What You Need to Know When Taking Your Dog to a Restaurant.

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It is not uncommon to see people out to eat with their dog. More and more restaurants are becoming dog-friendly. Whether you’re wanting to experience something new with your pooch or are traveling and don’t want to leave your pup alone in the car, here are some tips to keep in mind.

Photo by: @misskiyaluna

1. Not ALL restaurants are pet friendly.

While most dog lovers agree that they should be, some places won’t let you bring your pup with you. If they don’t have outdoor seating or they are a fancier restaurant, odds are they don’t allow it. While typically restaurants can’t deny a person who has a service animal, it is never a good idea to “fake” your way into the place. They will most likely be able to tell, and if anything goes wrong, you will be held accountable.

2. Call ahead of time to make sure.

If you’re unsure if a restaurant is welcoming to dogs, your safest bet is to just call. You don’t want to just walk into a place with your pup if they’re unwelcome. It makes for an all around uncomfortable situation. Sometimes, even if an establishment is dog friendly they will have special requirements to follow. Calling ahead gives you the opportunity to come prepared!

Photo by: @gunner.thegsp

3. Follow all the pet rules!

When taking your dog out to eat with you, there will always be rules. This is to ensure the safety of others and your dog. There should be a sign stating the pet rules, but if not always ask! Most of the time, these rules are state mandated and regulated by the FDA Food Code. It’s a good idea to look up the regulations in the state you are eating in. Most of the time these rules are generally the same, they include:

  • All restaurant employees must wash their hands after touching an animal.
  • Patrons in designated pet friendly areas will be advised to wash their hands before eating. There should be water less hand sanitizer available as well.
  • Dogs can not come in contact with any silverware, tableware, serving dishes, or linens.
  • Dogs should be leashed at all times.
  • Dogs can not be on any furniture such as tables or chairs.
  • Dogs should remain on the ground or in a stroller and can not be on patrons lap.
  • Reasonably contained dogs only.

4. Bring water and treats for your pooch.

Restaurants aren’t required to provide special dog bowls for your pup to drink from. Since, it’s against regulations for your dog to come in contact with any serving dishes, this leaves little for them to drink from. Even if you just provide a bowl for your dog, I’m sure your server would have no problem filling it for you. Treats also provide your dog with a distraction if they are getting a little antsy. It will also steer them away from trying to get your food.

Photo by: @big.tedd.cavoodle

5. Be respectful of non dog lovers.

Believe it or not, some people just don’t care for dogs. Be considerate of others around you and make sure that your dog doesn’t bother anyone. Usually the host will seat you in an area that is open and outside. Most people sitting in this area should be aware that it is welcoming to dogs. If your dog is barking or causing a disturbance, it’s better to leave the area for a bit to let your pup burn off some steam. Taking them for a short walk around the parking lot is a great way to redirect their attention.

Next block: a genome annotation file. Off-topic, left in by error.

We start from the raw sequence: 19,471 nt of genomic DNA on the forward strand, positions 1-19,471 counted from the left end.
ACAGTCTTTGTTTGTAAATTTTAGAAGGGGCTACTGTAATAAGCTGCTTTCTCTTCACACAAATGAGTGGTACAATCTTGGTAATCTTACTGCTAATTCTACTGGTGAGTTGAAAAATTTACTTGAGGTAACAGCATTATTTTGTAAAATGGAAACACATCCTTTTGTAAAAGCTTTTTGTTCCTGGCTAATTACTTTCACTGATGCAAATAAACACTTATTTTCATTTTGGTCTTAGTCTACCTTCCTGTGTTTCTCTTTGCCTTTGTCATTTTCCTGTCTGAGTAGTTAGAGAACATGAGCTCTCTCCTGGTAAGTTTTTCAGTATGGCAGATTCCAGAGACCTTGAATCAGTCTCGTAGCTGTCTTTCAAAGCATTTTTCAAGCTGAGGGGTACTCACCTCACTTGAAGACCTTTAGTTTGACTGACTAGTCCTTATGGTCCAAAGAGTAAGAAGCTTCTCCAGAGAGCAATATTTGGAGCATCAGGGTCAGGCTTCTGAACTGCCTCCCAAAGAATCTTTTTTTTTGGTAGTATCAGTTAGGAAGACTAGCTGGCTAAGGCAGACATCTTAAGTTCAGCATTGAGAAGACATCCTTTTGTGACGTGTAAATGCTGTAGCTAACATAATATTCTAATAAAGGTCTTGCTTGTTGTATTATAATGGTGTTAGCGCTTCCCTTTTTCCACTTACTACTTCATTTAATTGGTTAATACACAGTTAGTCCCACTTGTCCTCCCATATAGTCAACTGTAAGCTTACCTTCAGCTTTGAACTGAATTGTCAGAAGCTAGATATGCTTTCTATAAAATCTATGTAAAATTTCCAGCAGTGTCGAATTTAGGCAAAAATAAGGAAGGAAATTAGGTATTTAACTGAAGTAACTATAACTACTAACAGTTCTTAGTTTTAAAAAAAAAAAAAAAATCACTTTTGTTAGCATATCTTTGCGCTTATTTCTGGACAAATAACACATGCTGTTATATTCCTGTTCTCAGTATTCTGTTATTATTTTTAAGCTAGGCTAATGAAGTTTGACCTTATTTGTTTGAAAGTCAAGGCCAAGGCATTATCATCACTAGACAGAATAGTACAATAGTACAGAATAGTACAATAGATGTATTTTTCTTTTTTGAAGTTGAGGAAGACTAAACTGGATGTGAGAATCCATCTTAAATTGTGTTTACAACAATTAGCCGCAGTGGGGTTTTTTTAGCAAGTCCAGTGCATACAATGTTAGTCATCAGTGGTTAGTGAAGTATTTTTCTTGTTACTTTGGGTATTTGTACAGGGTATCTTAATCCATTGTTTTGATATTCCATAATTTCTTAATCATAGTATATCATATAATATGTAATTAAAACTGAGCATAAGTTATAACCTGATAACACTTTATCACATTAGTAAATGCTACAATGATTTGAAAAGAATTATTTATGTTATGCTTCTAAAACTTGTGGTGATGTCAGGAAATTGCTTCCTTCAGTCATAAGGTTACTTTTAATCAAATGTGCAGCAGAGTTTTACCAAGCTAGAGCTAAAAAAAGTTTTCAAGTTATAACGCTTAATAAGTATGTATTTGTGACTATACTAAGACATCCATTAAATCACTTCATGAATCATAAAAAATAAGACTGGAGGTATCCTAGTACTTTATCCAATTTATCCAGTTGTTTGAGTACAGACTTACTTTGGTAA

6. Feed your pup before heading out.

Nothing is worse than a hungry pooch at a restaurant. To avoid your dog acting like a wild banshee, load them up with their own delicious food to curb their appetite. This will make for an overall better experience for everyone!

Photo by: @xlilyx._.x

7. Come prepared with a leashed dog.

In all honesty, it doesn’t make a great first impression to walk into a restaurant with a loose dog. Some places will even deny you service if you don’t have a leash for your pup. Even if your dog does great without a leash, it can make other customers and maybe even employees uncomfortable. You can’t blame them, they don’t know how sweet your dog really is!

8. Dine at slow hours.

This is an awesome tip that I learned through experience. Going out to eat at the busiest time will make things hectic for you and your dog. If there is a wait, chances are your dog is not going to want to sit in a cramped area doing nothing. It also will mean when you are seated their will be loads of other people around. Some may be a little closer to you than you want. This can be uncomfortable even without a dog, but will make for an unpleasant experience. It’s always better to go out right after the breakfast or lunch rush is over. It makes for a much more chill environment.

Photo by: @rainatheaussie

9. Be prepared to leave.

Sometimes your pup is just not in the mood to socialize. Just like us they get anxious in new places. Don’t be upset if your dog gets too hyper to stay through the whole meal. Asking for a doggie bag isn’t the end of the world. Your server will most likely understand and will be happy to help you!

10. Try it out a couple times.

Don’t be discouraged if the first time things don’t go as planned. You have to get your pooch acquainted with the foodie lifestyle. If you’re extra nervous about taking your dog out to eat, start small with a coffee date. That way you have already paid for your beverage, and are able to get up and go immediately when you feel things getting out of control. You can work up to the longer outings with time and practice!